Conflict Scientists: John Philip Holland

Patrick Boniface considers the influence of science on warfare.

John Philip Holland was a slight man with a thick Irish accent, who was often overlooked. But his contribution to modern warfare cannot be overstated. Born on 29 February 1840 in the small Irish community of Liscannor in County Clare, Holland only learnt to speak English, and not his native Irish tongue, when he attended the local National School and then, from 1858, the Christian Brothers School in Ennistyman.

John Philip Holland. Born: 29 February 1840, Liscannor, County Clare, Ireland. Died: 12 August 1914, Newark, New Jersey.
Known for: Inventing the first modern submarine.

In fact, such was their teaching at this Catholic school, that the young Holland joined the Irish Christian Brothers in Limerick, going on to teach in that city and in the North Monastery Christian Brothers School in Cork. Ill health forced him to leave the Brothers in 1873.

In the same year, Holland emigrated to the United States. His knowledge and understanding of mechanics got him work with a number of engineering firms, before he returned to teaching at St John’s Catholic School in Paterson, New Jersey.

Designing the future

Holland had been inspired by travel and adventure, and worked furiously hard on his designs for a workable submersible. Many previous designs had been submitted for undersea travel. Holland had already seen the work of Robert Fulton, whose Nautilus design featured a working ballast system that allowed it to dive to 25 feet.

The Nautilus was built between 1793 and 1797, but suffered from leaks, which was the principal reason that Fulton gave up on the project. Holland, however, had the advantage of over 100 years of progress since then in structural sciences, metallurgy, and advances in engine technology and air supply.

John Philip Holland stands in the hatch of a submarine.

I was a school-master in Cork, Ireland, when your Civil War was in progress.

John Philip Holland

The Fenian’s Skirmishing Fund financed Holland’s research to a level that allowed him to resign from teaching. In 1881, his Fenian Ram was launched at the Delamatar Iron Company in New York, but soon after the Fenians and Holland parted company acrimoniously over money.

Holland’s design was ground-breaking because it was modelled on the contemporary Whitehead torpedo. It took from the torpedo the cruciform control surfaces at the stern of the vessel, something that has been adopted on sub-marines ever since.

The Fenian Ram was also innovative in its approach to how it remained underwater: it maintained a slightly positive buoyancy, sufficient to keep her from sinking, but not enough for her to surface. The tilting of her horizontal planes while in forward motion forced the vessel to go deeper in the water. This was revolutionary thinking.

Mr Frost and his assistants, Cable and Brady, have produced a flotilla of submarine boats that will suit fairly well to impress those who know little about the sea and much less about tactics.

John Philip Holland

The submarine was armed with a single 9in pneumatic gun along her centreline, which introduced the world to the idea of the torpedo tube. This was an 11ft-long tube, sealed at either end to prevent water from coming into the submarine. Once loaded with a 6ft-long dynamite-filled projectile, the tube was pressurised to 400lbs per square inch (psi), which was sufficient to fire the weapon at an enemy vessel. The Fenian Ram is now preserved at Paterson Museum in New Jersey.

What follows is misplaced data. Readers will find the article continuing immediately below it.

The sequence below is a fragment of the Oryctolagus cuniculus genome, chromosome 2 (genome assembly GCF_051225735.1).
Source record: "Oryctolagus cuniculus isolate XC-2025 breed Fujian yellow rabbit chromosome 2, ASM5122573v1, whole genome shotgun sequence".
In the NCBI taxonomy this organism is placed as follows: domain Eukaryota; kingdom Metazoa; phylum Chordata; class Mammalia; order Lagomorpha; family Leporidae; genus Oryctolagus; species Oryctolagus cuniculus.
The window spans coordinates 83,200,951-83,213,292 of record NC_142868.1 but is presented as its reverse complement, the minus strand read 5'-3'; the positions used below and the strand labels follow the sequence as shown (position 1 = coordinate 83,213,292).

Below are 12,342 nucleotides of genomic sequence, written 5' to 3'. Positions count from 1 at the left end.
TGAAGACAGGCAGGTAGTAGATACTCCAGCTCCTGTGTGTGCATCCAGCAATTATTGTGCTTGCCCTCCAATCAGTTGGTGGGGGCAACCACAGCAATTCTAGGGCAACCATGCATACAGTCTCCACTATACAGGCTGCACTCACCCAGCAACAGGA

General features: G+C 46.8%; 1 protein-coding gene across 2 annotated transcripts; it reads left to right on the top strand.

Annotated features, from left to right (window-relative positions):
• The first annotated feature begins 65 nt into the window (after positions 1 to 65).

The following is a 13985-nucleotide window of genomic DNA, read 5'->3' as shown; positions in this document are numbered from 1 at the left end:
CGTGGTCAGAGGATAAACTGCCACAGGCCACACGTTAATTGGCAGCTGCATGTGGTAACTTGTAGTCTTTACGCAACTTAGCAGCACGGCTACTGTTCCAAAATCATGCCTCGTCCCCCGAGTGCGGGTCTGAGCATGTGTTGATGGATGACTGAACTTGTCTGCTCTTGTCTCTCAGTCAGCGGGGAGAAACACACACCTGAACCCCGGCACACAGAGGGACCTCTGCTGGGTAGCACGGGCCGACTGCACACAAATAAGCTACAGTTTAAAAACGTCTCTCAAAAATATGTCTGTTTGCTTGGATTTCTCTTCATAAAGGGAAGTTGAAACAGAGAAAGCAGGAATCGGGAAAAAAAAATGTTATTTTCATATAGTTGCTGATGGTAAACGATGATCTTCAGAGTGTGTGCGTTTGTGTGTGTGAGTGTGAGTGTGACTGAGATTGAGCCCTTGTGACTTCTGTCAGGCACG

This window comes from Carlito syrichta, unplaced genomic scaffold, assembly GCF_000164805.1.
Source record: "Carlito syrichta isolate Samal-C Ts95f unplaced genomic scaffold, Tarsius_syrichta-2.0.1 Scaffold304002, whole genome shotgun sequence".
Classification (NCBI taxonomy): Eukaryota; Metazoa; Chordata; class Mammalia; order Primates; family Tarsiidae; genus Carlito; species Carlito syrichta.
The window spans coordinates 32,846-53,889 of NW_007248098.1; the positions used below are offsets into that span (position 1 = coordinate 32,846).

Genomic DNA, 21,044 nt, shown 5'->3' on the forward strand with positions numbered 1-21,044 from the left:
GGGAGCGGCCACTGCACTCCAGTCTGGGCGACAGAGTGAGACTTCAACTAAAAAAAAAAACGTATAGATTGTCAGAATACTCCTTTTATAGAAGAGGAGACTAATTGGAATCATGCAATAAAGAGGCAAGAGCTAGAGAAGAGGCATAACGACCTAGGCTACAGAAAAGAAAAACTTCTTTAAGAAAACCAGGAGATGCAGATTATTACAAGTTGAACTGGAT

A sketch of Holland 1 in a dry dock.

Holland continued to refine the concept, and on 17 May 1897 launched the first privately built submarine. This boat had sufficient power to run submerged for a considerable distance, and was the first to use electric motors underwater and gasoline engines on the surface. Today’s submarines use essentially the same concept.

But, even with these innovations, his design of 1875 was at first turned down as unworkable by the US Navy. Persistence and gradual improvements meant that, by the turn of the century, Holland once again felt confident enough to approach the US Navy. On 11 April 1900, they bought the submarine, and commissioned it into the fleet on 12 October the same year as USS Holland. Six further boats were subsequently ordered from the Crescent Shipyard in Elizabeth, New Jersey.

Holland’s design led to the creation of the Electric Boat Company, founded on 7 February 1899. Holland, however, was not satisfied with just selling his submarine design to the US Navy – he would go on to see the type accepted by the Royal Navy and the Imperial Japanese Navy. The first of the Royal Navy’s Holland class is on display at the Submarine Museum in Gosport.

After the battle between the Monitor and the Merrimac it struck me very forcibly that the day of wooden walls for vessels of war had passed, and that ironclad ships had come to stay forever.

John Philip Holland

John Philip Holland died in Newark, New Jersey, on 12 August 1914. He was 74 years old. •

Father of the modern submarine

John Philip Holland was born into an era of internecine hatred and contempt. Born of Irish stock, he was staunchly republican when Ireland was controlled by Great Britain. And during his 57 years working on submersible weapons of war, Philip John Holland was to see his invention transform naval warfare.

The First World War saw both sides using submarines in unrestricted warfare that sank hundreds of thousands of tonnes of shipping. Indeed, the German submarine fleet came perilously close to starving Great Britain out of the war. They achieved a similar result in the Second World War.

Post-war submarines, descendants of John Holland’s original work, superseded battleships and increasingly the aircraft carrier, as navies came to rely on their stealthiness and endurance.